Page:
‘Fras­er calls out for help and I look around for him. He’s hold­ing his weapon out in front of him and he’s mov­ing towards this build­ing. It looks like an office or some­thing and I can see there are peo­ple trapped inside. They’re stood there bang­ing on the glass, and it looks like it’s a real effort for them to move because they’re sick. The door’s been blocked by a crashed motor­bike, so me and Fras­er shift it out the way. He throws the door of the build­ing open and straight­away the peo­ple start pour­ing out. I only have to look at them for a sec­ond and I know they’re just like all the oth­er poor bas­tards we’ve already seen. One of them walks straight into me and I look right into its face. There’s noth­ing there. I swear, not a sin­gle bloody flick­er of emo­tion. Not a fuck­ing sign of life. It’s not even breath­ing. And I realise, these bloody things are dead but they’re still fuck­ing moving.

‘Sarge gets on the loud­hail­er. He’s shout­ing the usu­al crap at them about how we’ll help if they coop­er­ate and he’s try­ing to get them out of the build­ings and into the mar­ket square. I turn around to look back at the oth­ers and fuck­ing hell, there must have been a cou­ple of hun­dred of the bloody things get­ting close to us already. They’re crowd­ing round and they start reach­ing out and try­ing to grab hold of us when they get close enough. I’m think­ing about my bloody suit again and I keep push­ing them away but they keep com­ing back for more. Sarge fires a few warn­ing shots into the air but it doesn’t make any dif­fer­ence. Next to me Fras­er starts hit­ting one of them and the fuck­ing thing doesn’t even notice. Every time he hits it he’s doing more and more dam­age but the damn thing just keeps com­ing. Its fuck­ing face is falling to pieces but it just keeps on coming.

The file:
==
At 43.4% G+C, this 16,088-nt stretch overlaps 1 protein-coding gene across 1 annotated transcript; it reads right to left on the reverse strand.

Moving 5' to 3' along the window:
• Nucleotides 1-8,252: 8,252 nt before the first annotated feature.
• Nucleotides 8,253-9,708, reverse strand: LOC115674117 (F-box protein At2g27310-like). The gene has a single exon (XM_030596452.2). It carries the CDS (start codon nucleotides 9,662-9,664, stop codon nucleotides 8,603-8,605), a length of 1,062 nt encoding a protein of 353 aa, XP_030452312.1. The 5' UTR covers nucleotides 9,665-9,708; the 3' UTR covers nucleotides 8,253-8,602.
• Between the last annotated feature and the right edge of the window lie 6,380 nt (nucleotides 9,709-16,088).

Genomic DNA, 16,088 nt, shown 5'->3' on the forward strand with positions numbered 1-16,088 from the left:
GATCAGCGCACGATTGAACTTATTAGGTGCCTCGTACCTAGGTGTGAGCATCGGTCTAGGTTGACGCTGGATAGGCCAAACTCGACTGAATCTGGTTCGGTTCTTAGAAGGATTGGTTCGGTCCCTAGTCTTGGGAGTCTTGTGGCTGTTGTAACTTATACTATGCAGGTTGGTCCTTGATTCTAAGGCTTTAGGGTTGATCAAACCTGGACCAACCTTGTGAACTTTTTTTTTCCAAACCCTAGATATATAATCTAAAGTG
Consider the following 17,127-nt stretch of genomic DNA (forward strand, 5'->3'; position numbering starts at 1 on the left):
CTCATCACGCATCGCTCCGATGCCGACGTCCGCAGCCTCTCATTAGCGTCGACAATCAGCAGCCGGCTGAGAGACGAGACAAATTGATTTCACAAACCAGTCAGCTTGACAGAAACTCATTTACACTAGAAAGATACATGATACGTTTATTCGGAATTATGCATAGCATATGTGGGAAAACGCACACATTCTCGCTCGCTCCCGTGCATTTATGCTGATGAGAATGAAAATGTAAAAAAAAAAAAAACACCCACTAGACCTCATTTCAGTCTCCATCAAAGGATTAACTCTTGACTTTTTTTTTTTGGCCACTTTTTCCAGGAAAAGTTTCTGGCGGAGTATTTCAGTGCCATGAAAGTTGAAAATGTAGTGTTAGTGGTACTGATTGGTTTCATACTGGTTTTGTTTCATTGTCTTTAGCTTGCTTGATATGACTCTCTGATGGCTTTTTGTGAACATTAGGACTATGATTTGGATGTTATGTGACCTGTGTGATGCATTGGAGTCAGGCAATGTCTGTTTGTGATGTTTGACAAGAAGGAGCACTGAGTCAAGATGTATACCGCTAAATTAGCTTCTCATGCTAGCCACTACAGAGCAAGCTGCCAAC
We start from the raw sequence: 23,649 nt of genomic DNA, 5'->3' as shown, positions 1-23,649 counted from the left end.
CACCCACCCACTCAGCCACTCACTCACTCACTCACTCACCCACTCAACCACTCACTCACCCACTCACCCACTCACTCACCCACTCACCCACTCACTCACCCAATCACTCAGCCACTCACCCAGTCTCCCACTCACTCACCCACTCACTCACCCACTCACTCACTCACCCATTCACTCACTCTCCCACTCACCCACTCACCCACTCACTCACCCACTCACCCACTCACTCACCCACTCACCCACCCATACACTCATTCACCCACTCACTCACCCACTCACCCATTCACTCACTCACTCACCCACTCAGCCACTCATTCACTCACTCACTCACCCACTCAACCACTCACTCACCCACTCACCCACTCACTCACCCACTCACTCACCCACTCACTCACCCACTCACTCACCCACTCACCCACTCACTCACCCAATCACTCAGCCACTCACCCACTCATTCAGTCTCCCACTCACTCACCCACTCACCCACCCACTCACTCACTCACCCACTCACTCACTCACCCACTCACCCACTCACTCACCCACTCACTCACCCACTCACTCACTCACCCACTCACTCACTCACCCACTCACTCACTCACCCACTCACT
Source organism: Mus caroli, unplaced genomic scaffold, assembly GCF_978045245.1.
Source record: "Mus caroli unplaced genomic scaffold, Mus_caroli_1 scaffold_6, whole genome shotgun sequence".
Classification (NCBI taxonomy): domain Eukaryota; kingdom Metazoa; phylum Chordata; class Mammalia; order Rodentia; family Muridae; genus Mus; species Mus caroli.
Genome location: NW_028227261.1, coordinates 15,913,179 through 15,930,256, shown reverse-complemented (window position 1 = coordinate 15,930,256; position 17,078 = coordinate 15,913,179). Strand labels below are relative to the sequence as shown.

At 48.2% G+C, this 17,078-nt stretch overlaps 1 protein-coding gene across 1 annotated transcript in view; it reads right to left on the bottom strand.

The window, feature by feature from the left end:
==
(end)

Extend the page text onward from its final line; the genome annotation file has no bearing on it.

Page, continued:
‘Every way I turn now I can see more and more of them. We’re look­ing at Sarge for some frig­ging inspi­ra­tion and he’s just look­ing back at us, as scared as we are. I lose sight of him when a cou­ple of them rush me. I lose my foot­ing and before I know it I’m on the ground with them on top of me. There’s no weight to them. All I keep think­ing is be care­ful of the fuck­ing suit, make sure you don’t get cut. I’m punch­ing and kick­ing out but the bloody things just don’t give up. I man­age to get back up and I can see that we’re sur­round­ed. And there are more and more of them com­ing out of the shad­ows all the bloody time. I see Wheel­er head­ing back to the trans­port and I can see the driver’s already back in her seat get­ting ready to leave, and I’m think­ing fuck orders, I’ve got­ta get out of here, and I start push­ing my way through the crowd.

‘Fraser’s the last one back in. He tries to shut the door behind him but gets caught by one of them that man­ages to grab his leg as he climbs up. I’m watch­ing and I can’t look away and I’m think­ing this can’t be hap­pen­ing. It’s a kid, prob­a­bly not even fif­teen, and its body is so light and emp­ty that it’s hang­ing off him and Fraser’s just drag­ging it along. It’s got hold of his boot some­how and he’s using the butt of the rifle to smash its hand away. He push­es it off and tries to get it back out the door. Wheel­er leans out and pulls the door shut but the bloody thing hasn’t gone. Its head and shoul­ders are wedged in and Wheeler’s bang­ing and pulling at the door, try­ing to get rid of it. The kid’s got one arm inside the trans­port and it’s still try­ing to get at Fras­er and he’s just stand­ing there. He lifts up his rifle and blows a fuck­ing hole in the mid­dle of its face, then kicks what’s left of the body out onto the street.’

Kil­go­re rubbed his eyes and looked up into the light, then let his head fall. ‘And that, mate,’ he said, strug­gling to light a cig­a­rette with ner­vous, shak­ing hands, ‘is just about all that you, me and every­one else who’s stuck in this fuck­ing hole has got to look for­ward to. We either spend the rest of our time buried here, or we end up stuck out in that bloody mess up top, shrink-wrapped in our fuck­ing plas­tic suits until what­ev­er it is that’s done all this final­ly catch­es up with us.’

THE AUTUMN SERIES